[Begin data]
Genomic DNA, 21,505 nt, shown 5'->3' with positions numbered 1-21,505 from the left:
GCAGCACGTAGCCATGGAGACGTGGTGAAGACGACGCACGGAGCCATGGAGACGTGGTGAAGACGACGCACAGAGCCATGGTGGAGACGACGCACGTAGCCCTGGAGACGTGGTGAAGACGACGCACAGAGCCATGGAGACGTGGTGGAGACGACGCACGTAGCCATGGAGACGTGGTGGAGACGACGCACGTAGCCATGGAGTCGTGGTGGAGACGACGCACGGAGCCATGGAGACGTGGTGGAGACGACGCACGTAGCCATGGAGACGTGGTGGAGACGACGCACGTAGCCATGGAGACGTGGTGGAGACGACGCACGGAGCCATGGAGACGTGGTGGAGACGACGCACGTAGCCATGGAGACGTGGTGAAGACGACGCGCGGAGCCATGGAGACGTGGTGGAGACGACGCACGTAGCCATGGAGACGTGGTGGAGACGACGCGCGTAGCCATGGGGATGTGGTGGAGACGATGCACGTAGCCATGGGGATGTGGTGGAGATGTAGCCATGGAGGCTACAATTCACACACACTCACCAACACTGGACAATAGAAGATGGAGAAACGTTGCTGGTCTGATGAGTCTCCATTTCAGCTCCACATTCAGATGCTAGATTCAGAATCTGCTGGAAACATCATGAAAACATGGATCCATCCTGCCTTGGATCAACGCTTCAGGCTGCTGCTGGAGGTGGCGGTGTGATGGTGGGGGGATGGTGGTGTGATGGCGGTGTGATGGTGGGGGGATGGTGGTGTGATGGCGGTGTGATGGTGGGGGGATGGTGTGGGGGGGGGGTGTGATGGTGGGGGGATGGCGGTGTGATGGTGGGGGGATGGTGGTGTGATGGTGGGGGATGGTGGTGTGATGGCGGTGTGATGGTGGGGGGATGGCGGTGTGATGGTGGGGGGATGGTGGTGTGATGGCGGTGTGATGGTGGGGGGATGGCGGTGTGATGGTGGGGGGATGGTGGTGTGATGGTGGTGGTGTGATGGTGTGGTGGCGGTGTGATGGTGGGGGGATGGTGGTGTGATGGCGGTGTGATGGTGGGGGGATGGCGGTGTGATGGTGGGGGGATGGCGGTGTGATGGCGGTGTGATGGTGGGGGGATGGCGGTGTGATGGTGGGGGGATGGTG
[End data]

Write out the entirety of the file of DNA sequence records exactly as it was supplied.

Genomic DNA, 21,505 nt, shown 5'->3' with positions numbered 1-21,505 from the left:
GCAGCACGTAGCCATGGAGACGTGGTGAAGACGACGCACGGAGCCATGGAGACGTGGTGAAGACGACGCACAGAGCCATGGTGGAGACGACGCACGTAGCCCTGGAGACGTGGTGAAGACGACGCACAGAGCCATGGAGACGTGGTGGAGACGACGCACGTAGCCATGGAGACGTGGTGGAGACGACGCACGTAGCCATGGAGTCGTGGTGGAGACGACGCACGGAGCCATGGAGACGTGGTGGAGACGACGCACGTAGCCATGGAGACGTGGTGGAGACGACGCACGTAGCCATGGAGACGTGGTGGAGACGACGCACGGAGCCATGGAGACGTGGTGGAGACGACGCACGTAGCCATGGAGACGTGGTGAAGACGACGCGCGGAGCCATGGAGACGTGGTGGAGACGACGCACGTAGCCATGGAGACGTGGTGGAGACGACGCGCGTAGCCATGGGGATGTGGTGGAGACGATGCACGTAGCCATGGGGATGTGGTGGAGATGTAGCCATGGAGGCTACAATTCACACACACTCACCAACACTGGACAATAGAAGATGGAGAAACGTTGCTGGTCTGATGAGTCTCCATTTCAGCTCCACATTCAGATGCTAGATTCAGAATCTGCTGGAAACATCATGAAAACATGGATCCATCCTGCCTTGGATCAACGCTTCAGGCTGCTGCTGGAGGTGGCGGTGTGATGGTGGGGGGATGGTGGTGTGATGGCGGTGTGATGGTGGGGGGATGGTGGTGTGATGGCGGTGTGATGGTGGGGGGATGGTGTGGGGGGGGGGTGTGATGGTGGGGGGATGGCGGTGTGATGGTGGGGGGATGGTGGTGTGATGGTGGGGGATGGTGGTGTGATGGCGGTGTGATGGTGGGGGGATGGCGGTGTGATGGTGGGGGGATGGTGGTGTGATGGCGGTGTGATGGTGGGGGGATGGCGGTGTGATGGTGGGGGGATGGTGGTGTGATGGTGGTGGTGTGATGGTGTGGTGGCGGTGTGATGGTGGGGGGATGGTGGTGTGATGGCGGTGTGATGGTGGGGGGATGGCGGTGTGATGGTGGGGGGATGGCGGTGTGATGGCGGTGTGATGGTGGGGGGATGGCGGTGTGATGGTGGGGGGATGGTG